Woodmont puts finishing touches on success: improvements to the Dallas-based cabinet firm's finishing has helped grow sales.
Based in Dallas, the privately-held company was established in 1953 as Western Cabinets, which supplied stock cabinetry to the Dallas/Fort Worth homebuilder market. In 1992, Stanley Tidwell, owner of Texas Doors, purchased Western Cabinets, and expanded to serve builders on a national basis.
A rebranding to Woodmont Cabinetry occurred in 2004 when the company began marketing kitchen-at-a-time semi-custom cabinetry in showrooms nationally. New features were added, such as dovetailed drawers, all wood drawer boxes and a variety of drawer slides and soft-close doors. The company also continued its commitment to the builder market, rebranding those products as Westridge Cabinetry.
Today, the 220-employee company operates a 150,000-square-foot manufacturing plant in Dallas, with a 100,000-square-foot facility in nearby Cedar Hill, TX.
A sustainable manufacturer, the company prides itself on providing quality, value-added products to its customers and consumers--while keeping jobs in America.
Woodmont's sustainability goal is to recycle 100 percent of all waste, including sawdust, cardboard, scrap wood and solvents. This program is based on the company's adherence to the Kitchen Cabinet Manufacturers Association (KCMA) Environmental Stewardship Program (ESP) standards for air quality, product resource management, process resource management and environmental stewardship.
Finding the right partner to help deliver on this goal was one of the reason's behind the company's switch in 2009 to Sherwin-Williams for its finishing materials.
"They have their own methods of being environmentally friendly," says Jaime Tidwell Foster, Woodmont's director of Sales ec Marketing. "By reformulating our stains, they have reduced our VOCs and supported our sustainability initiative.
"An added benefit," she says, "is that these new stains have more efficient application. These improvements have saved time, material and increased our throughput."
The quality also has improved, says Roger Evans, Woodmont's New Product Development and Quality Control manager. "We're in Texas, so we have variations in heat and cold that can cause stains and top-coats to react differently from time to time," Evans says. "But the Sherwin-Williams team that supports us came in, analyzed the needs and formulated products specific to our process and environmental focus."
Evans adds, "They understand our paint lines, how and why we do things. They build colors for us, get them dialed in on color to the target, get the approvals and get our operators up to speed. It's been a great partnership."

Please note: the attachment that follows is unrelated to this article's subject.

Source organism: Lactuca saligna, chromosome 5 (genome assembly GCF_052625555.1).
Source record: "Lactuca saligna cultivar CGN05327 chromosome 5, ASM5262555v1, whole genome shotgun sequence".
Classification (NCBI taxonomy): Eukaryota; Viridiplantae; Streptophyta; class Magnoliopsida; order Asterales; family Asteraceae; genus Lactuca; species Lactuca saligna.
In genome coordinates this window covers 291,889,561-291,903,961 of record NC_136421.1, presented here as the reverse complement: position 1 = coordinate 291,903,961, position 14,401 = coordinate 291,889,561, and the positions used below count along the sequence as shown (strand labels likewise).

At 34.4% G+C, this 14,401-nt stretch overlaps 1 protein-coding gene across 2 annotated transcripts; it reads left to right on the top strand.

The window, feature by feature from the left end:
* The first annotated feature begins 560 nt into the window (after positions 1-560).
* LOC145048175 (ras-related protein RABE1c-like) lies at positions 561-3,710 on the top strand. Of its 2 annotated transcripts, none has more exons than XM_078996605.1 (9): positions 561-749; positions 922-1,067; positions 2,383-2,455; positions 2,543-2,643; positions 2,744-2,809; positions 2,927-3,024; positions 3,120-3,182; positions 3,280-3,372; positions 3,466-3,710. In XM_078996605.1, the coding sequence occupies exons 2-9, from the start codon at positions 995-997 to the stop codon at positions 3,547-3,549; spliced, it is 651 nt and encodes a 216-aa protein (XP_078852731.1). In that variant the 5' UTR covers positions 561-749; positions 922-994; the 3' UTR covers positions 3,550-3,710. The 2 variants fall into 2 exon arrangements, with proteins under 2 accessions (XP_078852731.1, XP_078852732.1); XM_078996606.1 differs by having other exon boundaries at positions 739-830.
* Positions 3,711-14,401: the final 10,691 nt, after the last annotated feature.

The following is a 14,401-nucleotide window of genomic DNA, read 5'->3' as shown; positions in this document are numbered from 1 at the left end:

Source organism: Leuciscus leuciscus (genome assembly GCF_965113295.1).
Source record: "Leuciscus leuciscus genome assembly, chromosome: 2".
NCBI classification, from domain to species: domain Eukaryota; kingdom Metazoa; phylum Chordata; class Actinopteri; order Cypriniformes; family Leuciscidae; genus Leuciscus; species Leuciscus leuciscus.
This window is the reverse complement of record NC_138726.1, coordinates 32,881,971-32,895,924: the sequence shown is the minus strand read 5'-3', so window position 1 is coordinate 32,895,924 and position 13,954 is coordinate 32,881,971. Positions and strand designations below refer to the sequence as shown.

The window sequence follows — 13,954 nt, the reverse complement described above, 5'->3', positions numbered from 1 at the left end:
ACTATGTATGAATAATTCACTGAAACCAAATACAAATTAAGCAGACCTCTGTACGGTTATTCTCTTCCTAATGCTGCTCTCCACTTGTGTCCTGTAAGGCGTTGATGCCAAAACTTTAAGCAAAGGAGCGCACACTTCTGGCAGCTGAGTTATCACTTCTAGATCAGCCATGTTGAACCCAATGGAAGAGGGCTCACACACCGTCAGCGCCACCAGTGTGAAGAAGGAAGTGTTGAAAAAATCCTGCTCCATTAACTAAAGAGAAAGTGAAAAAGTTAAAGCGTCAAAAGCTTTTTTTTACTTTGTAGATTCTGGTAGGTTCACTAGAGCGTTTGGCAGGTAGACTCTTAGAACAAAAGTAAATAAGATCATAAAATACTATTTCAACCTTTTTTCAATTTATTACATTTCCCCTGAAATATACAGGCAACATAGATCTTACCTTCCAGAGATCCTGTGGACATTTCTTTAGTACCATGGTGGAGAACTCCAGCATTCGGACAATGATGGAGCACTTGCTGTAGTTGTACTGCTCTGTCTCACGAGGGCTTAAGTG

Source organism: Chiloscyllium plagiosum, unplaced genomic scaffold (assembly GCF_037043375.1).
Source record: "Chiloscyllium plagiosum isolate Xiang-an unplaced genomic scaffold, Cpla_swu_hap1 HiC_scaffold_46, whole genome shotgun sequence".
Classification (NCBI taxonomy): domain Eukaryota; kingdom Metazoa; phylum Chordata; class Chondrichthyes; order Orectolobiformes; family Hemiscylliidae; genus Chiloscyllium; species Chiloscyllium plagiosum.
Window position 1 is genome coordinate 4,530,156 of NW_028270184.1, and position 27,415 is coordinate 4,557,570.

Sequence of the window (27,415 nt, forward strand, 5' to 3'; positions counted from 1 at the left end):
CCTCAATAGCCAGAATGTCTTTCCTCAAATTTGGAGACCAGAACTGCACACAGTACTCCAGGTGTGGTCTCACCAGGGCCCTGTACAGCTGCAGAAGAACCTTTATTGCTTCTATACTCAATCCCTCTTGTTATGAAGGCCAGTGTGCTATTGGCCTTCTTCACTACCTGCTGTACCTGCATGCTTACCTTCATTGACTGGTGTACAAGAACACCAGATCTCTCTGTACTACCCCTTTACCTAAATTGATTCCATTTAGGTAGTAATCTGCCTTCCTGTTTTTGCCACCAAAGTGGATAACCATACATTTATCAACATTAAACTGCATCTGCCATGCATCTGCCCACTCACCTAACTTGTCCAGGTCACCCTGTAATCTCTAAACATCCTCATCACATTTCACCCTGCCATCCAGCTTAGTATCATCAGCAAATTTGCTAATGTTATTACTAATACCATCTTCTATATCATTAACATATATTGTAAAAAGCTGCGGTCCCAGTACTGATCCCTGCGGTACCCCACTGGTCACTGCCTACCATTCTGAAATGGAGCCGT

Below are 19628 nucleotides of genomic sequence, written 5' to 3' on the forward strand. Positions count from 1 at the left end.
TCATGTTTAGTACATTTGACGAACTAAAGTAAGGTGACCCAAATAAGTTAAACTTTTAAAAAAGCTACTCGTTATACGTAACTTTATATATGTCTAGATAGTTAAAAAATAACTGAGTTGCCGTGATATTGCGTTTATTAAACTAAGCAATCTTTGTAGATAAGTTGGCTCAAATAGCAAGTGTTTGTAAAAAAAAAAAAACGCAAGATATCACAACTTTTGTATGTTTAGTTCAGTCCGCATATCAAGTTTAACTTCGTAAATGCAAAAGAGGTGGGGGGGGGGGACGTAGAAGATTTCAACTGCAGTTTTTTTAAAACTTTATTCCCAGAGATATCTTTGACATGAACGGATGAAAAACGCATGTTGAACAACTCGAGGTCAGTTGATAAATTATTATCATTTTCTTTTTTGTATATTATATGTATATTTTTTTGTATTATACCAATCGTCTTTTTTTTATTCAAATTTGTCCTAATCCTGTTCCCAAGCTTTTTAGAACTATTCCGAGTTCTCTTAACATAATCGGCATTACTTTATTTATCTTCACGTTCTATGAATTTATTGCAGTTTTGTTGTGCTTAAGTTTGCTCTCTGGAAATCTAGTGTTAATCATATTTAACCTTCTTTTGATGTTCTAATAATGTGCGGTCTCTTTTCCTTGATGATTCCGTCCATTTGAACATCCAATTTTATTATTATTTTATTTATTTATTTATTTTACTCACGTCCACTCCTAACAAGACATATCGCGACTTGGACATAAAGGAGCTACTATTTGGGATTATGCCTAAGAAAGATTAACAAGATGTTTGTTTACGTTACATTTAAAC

The collaboration has paid off in more ways than one. For example, in 2011, Woodmont foresaw a consumer trend that showed a preference to painted cabinets.
"At that point, we only had white and antique, and those colors were growing in demand," Foster said. "We asked Sherwin-Williams to help us by sharing their color trend forecasts as we launched our Designer Paints line."
That resulted in a trip to Sherwin-Williams' Global Color and Design Center (GCDC) in Greensboro, NC. The 7,000-square-foot GCDC is staffed by six color and marketing professionals and features a lighting-controlled showroom filled with product samples, a styling lab, a finish application room and a color design resource room.
Woodmont brought cabinet prototypes and worked with the color experts at the GCDC to determine new cabinetry colors based on the industry trends. The collaboration brought about the addition of 10 colors for pigmented varnish used for the new cabinetry line.
The new palette includes several neutral colors: the popular Featherstone; Dove Grey; Sage; and Cardinal red. Two blacks--Black Fox and Black Onyx--serve primarily as accent colors, used for island applications or separate in-kitchen pieces of furniture.
The program has been so successful that Woodmont has made this an annual assessment, thereby ensuring that the cabinet manufacturer remains on track with consumer color trends.
As a result, customer satisfaction--and finish quality--have improved every year since Woodmont Cabinetry joined forces with Sherwin-Williams, Foster says.
Woodmont worked with the BELL to determine new cabinetry colors based on industry trends.
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|Title Annotation:||Woodmont Cabinetry|
|Comment:||Woodmont puts finishing touches on success: improvements to the Dallas-based cabinet firm's finishing has helped grow sales.(Woodmont Cabinetry)|
|Date:||Feb 1, 2014|
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